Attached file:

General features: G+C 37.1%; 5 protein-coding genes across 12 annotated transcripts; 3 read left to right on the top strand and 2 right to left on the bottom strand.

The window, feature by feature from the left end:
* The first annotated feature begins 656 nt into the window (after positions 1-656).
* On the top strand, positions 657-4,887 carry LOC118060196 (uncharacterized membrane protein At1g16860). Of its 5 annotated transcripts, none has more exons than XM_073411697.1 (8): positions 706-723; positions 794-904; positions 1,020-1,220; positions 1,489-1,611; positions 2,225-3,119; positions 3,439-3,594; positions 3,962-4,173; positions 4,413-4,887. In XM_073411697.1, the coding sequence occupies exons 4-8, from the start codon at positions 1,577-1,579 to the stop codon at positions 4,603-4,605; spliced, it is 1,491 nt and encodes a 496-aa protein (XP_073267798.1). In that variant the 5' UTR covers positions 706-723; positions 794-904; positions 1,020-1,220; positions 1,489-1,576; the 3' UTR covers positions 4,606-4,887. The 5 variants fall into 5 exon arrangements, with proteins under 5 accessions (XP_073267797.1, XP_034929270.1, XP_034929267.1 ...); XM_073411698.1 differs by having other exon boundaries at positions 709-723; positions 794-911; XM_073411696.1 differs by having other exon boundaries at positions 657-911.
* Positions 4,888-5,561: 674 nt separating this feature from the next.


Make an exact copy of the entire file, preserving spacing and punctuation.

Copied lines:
General features: G+C 37.1%; 5 protein-coding genes across 12 annotated transcripts; 3 read left to right on the top strand and 2 right to left on the bottom strand.

The window, feature by feature from the left end:
* The first annotated feature begins 656 nt into the window (after positions 1-656).
* On the top strand, positions 657-4,887 carry LOC118060196 (uncharacterized membrane protein At1g16860). Of its 5 annotated transcripts, none has more exons than XM_073411697.1 (8): positions 706-723; positions 794-904; positions 1,020-1,220; positions 1,489-1,611; positions 2,225-3,119; positions 3,439-3,594; positions 3,962-4,173; positions 4,413-4,887. In XM_073411697.1, the coding sequence occupies exons 4-8, from the start codon at positions 1,577-1,579 to the stop codon at positions 4,603-4,605; spliced, it is 1,491 nt and encodes a 496-aa protein (XP_073267798.1). In that variant the 5' UTR covers positions 706-723; positions 794-904; positions 1,020-1,220; positions 1,489-1,576; the 3' UTR covers positions 4,606-4,887. The 5 variants fall into 5 exon arrangements, with proteins under 5 accessions (XP_073267797.1, XP_034929270.1, XP_034929267.1 ...); XM_073411698.1 differs by having other exon boundaries at positions 709-723; positions 794-911; XM_073411696.1 differs by having other exon boundaries at positions 657-911.
* Positions 4,888-5,561: 674 nt separating this feature from the next.